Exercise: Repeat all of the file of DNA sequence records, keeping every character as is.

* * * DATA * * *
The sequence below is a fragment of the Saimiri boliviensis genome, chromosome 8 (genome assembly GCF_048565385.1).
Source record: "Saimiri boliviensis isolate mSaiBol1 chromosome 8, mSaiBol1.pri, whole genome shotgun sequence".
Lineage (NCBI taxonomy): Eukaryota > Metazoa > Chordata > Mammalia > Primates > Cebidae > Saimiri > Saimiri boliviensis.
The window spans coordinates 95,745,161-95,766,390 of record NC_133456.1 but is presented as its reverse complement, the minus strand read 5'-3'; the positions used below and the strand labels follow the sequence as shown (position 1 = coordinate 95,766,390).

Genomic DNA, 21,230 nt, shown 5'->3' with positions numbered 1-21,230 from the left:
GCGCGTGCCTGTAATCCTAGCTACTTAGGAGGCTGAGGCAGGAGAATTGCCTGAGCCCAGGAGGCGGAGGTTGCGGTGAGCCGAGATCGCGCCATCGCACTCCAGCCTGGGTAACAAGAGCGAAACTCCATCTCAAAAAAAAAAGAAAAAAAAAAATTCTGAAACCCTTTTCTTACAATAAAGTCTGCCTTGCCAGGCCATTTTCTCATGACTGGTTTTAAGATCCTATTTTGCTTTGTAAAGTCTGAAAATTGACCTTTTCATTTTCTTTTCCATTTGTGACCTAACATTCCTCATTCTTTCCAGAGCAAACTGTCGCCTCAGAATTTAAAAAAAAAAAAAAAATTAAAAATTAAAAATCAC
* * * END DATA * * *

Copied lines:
The sequence below is a fragment of the Saimiri boliviensis genome, chromosome 8 (genome assembly GCF_048565385.1).
Source record: "Saimiri boliviensis isolate mSaiBol1 chromosome 8, mSaiBol1.pri, whole genome shotgun sequence".
Lineage (NCBI taxonomy): Eukaryota > Metazoa > Chordata > Mammalia > Primates > Cebidae > Saimiri > Saimiri boliviensis.
The window spans coordinates 95,745,161-95,766,390 of record NC_133456.1 but is presented as its reverse complement, the minus strand read 5'-3'; the positions used below and the strand labels follow the sequence as shown (position 1 = coordinate 95,766,390).

Genomic DNA, 21,230 nt, shown 5'->3' with positions numbered 1-21,230 from the left:
GCGCGTGCCTGTAATCCTAGCTACTTAGGAGGCTGAGGCAGGAGAATTGCCTGAGCCCAGGAGGCGGAGGTTGCGGTGAGCCGAGATCGCGCCATCGCACTCCAGCCTGGGTAACAAGAGCGAAACTCCATCTCAAAAAAAAAAGAAAAAAAAAAATTCTGAAACCCTTTTCTTACAATAAAGTCTGCCTTGCCAGGCCATTTTCTCATGACTGGTTTTAAGATCCTATTTTGCTTTGTAAAGTCTGAAAATTGACCTTTTCATTTTCTTTTCCATTTGTGACCTAACATTCCTCATTCTTTCCAGAGCAAACTGTCGCCTCAGAATTTAAAAAAAAAAAAAAAATTAAAAATTAAAAATCAC